17. Power in Blocked Designs • Summation of responses results in large variance Single, unit amplitude HDR, convolved by 1, 2, 4 ,8, 12, or 16 events (1s apart).

  18. HDR Estimation: Blocked Designs

  19. Power in Blocked Designs 2. Transitions between blocks Simulation of single run with either 2 or 10 blocks.

  20. Power in Blocked Designs 2. Transitions between blocks Addition of linear drift within run.

  21. Power in Blocked Designs 2. Transitions between blocks Addition of noise (SNR = 0.67)

  22. Limitations of Blocked Designs • Very sensitive to signal drift • Sensitive to head motion, especially when only a few blocks are used. • Poor choice of baseline may preclude meaningful conclusions • Many tasks cannot be conducted repeatedly • Difficult to estimate the HDR

  23. 2. Event-Related Designs

  24. What are Event-Related Designs? • Event-related designs associate brain processes with discrete events, which may occur at any point in the scanning session.

  25. Why use event-related designs? • Some experimental tasks are naturally event-related • Allows studying of trial effects • Simple analyses • Selective averaging • No assumptions of linearity required

  26. 2a. Periodic Single Trial Designs • Stimulus events presented infrequently with long interstimulus intervals 500 ms 500 ms 500 ms 500 ms 18 s 18 s 18 s

  27. 12sec 8sec 4sec Trial Spacing Effects: Periodic Designs 20sec

  28. ISI: Interstimulus Interval SD: Stimulus Duration From Bandettini and Cox, 2000

  29. 2b. Jittered Single Trial Designs • Varying the timing of trials within a run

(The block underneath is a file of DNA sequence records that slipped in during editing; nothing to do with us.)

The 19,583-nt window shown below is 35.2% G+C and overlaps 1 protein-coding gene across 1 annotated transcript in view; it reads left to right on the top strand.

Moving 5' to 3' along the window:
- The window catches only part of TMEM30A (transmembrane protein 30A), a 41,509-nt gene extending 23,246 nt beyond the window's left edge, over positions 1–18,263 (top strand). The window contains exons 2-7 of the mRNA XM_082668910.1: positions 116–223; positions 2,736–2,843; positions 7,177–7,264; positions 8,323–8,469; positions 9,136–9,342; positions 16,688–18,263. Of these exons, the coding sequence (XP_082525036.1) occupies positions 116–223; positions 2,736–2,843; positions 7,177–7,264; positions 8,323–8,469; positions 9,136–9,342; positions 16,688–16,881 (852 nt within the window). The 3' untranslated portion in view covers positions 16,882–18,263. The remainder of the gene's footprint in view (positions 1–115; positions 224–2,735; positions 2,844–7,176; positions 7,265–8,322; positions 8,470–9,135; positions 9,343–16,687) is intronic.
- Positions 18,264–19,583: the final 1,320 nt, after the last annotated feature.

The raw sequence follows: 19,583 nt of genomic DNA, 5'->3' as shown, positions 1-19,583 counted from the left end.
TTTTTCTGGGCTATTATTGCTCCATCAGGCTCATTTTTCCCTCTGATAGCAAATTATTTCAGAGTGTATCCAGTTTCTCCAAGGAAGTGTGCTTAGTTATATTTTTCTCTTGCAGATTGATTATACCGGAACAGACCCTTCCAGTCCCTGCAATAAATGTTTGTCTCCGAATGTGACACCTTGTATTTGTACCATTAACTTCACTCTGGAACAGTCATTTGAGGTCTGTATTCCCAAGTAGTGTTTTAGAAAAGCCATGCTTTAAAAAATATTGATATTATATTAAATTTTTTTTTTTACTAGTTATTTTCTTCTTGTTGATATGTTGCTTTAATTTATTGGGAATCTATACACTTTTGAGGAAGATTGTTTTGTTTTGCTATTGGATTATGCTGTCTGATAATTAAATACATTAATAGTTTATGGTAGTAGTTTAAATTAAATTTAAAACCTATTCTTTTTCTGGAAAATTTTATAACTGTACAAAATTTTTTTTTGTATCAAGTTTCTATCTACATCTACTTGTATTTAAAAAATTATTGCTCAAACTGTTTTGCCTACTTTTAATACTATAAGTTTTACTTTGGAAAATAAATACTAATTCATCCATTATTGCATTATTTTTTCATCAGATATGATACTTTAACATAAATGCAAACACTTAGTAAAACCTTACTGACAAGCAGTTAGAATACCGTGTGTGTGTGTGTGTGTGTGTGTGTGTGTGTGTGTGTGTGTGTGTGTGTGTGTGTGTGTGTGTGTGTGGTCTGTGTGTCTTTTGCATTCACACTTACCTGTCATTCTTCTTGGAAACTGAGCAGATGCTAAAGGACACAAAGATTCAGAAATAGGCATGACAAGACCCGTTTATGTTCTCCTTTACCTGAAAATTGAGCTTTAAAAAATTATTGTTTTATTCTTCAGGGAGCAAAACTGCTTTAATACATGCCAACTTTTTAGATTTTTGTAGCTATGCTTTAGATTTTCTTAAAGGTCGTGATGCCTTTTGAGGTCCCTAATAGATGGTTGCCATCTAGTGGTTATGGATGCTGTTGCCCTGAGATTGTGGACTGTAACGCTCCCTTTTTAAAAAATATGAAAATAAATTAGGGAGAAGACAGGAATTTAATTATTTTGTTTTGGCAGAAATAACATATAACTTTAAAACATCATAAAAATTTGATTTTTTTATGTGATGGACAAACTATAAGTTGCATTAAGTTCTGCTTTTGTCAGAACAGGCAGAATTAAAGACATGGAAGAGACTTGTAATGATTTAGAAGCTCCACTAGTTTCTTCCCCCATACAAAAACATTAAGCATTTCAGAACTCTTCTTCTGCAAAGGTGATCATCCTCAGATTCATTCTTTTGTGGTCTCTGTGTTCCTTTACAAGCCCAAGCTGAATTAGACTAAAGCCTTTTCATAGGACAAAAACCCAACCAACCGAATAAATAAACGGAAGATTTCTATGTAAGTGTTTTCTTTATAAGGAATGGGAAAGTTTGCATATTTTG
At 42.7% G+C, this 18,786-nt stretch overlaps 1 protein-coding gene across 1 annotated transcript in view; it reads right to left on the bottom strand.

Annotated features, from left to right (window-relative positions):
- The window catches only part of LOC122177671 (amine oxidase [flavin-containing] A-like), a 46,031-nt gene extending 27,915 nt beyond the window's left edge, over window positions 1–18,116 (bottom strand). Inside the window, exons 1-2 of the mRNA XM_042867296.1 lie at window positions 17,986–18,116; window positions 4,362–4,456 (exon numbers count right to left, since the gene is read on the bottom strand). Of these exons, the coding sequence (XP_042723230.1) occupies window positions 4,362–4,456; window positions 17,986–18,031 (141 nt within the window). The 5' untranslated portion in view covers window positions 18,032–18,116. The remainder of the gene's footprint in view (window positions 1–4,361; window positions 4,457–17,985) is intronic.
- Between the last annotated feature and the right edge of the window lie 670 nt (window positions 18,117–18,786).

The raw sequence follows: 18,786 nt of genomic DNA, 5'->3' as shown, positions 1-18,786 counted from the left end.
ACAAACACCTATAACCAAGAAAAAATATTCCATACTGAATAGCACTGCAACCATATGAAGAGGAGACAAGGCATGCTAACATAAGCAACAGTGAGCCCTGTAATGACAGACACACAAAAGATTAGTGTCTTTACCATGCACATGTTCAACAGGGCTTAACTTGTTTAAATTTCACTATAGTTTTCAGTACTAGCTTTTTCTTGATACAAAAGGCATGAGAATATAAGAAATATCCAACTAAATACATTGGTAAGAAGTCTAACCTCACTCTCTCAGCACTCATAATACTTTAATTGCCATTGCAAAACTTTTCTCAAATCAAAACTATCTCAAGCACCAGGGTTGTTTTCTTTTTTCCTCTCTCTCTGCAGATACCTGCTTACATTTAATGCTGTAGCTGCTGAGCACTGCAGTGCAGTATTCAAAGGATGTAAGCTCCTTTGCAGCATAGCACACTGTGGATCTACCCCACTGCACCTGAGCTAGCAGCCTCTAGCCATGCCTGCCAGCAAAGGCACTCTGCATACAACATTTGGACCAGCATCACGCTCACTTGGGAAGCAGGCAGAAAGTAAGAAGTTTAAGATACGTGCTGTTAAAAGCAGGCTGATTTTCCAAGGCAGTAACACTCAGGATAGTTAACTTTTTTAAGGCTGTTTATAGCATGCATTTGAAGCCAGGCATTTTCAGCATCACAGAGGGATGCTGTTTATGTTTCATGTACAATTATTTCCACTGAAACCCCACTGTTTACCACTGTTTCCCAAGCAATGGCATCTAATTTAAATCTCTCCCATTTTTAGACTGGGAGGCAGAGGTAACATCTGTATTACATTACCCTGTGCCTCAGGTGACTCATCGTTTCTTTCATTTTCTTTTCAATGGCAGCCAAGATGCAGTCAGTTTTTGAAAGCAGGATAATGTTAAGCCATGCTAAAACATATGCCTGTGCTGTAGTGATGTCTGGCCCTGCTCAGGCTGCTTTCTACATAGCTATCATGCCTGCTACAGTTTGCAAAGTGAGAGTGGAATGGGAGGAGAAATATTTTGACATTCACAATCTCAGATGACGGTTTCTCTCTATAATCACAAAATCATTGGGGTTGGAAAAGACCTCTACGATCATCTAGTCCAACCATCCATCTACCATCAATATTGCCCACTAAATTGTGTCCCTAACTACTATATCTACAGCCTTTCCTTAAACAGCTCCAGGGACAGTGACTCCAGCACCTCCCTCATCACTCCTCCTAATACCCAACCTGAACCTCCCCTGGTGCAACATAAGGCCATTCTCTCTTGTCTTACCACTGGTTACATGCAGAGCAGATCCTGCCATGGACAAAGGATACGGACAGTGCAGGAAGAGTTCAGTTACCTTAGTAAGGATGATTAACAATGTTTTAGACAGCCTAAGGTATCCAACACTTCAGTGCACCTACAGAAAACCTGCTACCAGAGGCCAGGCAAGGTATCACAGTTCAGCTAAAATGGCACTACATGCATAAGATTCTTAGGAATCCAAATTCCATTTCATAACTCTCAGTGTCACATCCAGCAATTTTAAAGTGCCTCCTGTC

30. Effects of Jittering on Stimulus Variance

  31. Effects of ISI on Power Birn et al, 2002

  32. 2c. Staggered Single Trial • By presenting stimuli at different timings, relative to a TR, you can achieve sub-TR resolution • Significant cost in number of trials presented • Resulting loss in experimental power • Very sensitive to scanner drift and other sources of variability

  33. +0s Two HDR epochs sampled at a 3s TR. +1s Each row is sampled at a different phase. +2s

  34. +0s Two of the phases are normal. +1s But, one has a change in one trial (e.g., head motion) +2s

  35. Post-Hoc Sorting of Trials Data from old/new episodic memory test. From Konishi, et al., 2000

  36. Limitations of Event-Related Designs • Differential effects of interstimulus interval • Long intervals do not optimally increase stimulus variance • Short intervals may result in refractory effects • Detection ability dependent on form of HDR • Length of “event” may not be known

  37. 3. Mixed Designs

  38. 3a. Combination Blocked/Event • Both blocked and event-related design aspects are used (for different purposes) • Blocked design is used to evaluate state-dependent effects • Event-related design is used to evaluate item-related effects • Analyses are conducted largely independently between the two measures • Cognitive processes are assumed to be independent

  39. … Target-related Activity (Phasic) Blocked-related Activity (Tonic) Task-Initiation Activity (Tonic) Task-Offset Activity (Tonic) Mixed Blocked/Event-related Design

  40. 3b. Variable Stimulus Probability • Stimulus probability is varied in a blocked fashion • Appears similar to the combination design • Mixed design used to maximize experimental power for single design • Assumes that processes of interest do not vary as a function of stimulus timing • Cognitive processing • Refractory effects

  41. Random and Semi-Random Designs From Liu et al., 2001

  42. Summary of Experiment Design • Main Issues to Consider • What design constraints are induced by my task? • What am I trying to measure? • What sorts of non-task-related variability do I want to avoid? • Rules of thumb • Blocked Designs: • Powerful for detecting activation • Useful for examining state changes • Event-Related Designs: • Powerful for estimating time course of activity • Allows determination of baseline activity • Best for post hoc trial sorting • Mixed Designs • Best combination of detection and estimation • Much more complicated analyses